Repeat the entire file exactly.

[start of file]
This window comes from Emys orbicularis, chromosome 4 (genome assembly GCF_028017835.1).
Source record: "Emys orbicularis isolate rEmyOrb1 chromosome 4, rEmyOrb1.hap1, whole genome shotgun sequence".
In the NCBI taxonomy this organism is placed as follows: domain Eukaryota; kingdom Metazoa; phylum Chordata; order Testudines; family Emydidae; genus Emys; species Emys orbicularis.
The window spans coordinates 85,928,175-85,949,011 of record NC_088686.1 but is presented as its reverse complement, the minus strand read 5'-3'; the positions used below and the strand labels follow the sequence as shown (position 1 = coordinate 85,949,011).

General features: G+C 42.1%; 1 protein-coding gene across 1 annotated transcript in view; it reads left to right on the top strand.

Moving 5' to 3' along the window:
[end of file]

This window comes from Emys orbicularis, chromosome 4 (genome assembly GCF_028017835.1).
Source record: "Emys orbicularis isolate rEmyOrb1 chromosome 4, rEmyOrb1.hap1, whole genome shotgun sequence".
In the NCBI taxonomy this organism is placed as follows: domain Eukaryota; kingdom Metazoa; phylum Chordata; order Testudines; family Emydidae; genus Emys; species Emys orbicularis.
The window spans coordinates 85,928,175-85,949,011 of record NC_088686.1 but is presented as its reverse complement, the minus strand read 5'-3'; the positions used below and the strand labels follow the sequence as shown (position 1 = coordinate 85,949,011).

General features: G+C 42.1%; 1 protein-coding gene across 1 annotated transcript in view; it reads left to right on the top strand.

Moving 5' to 3' along the window: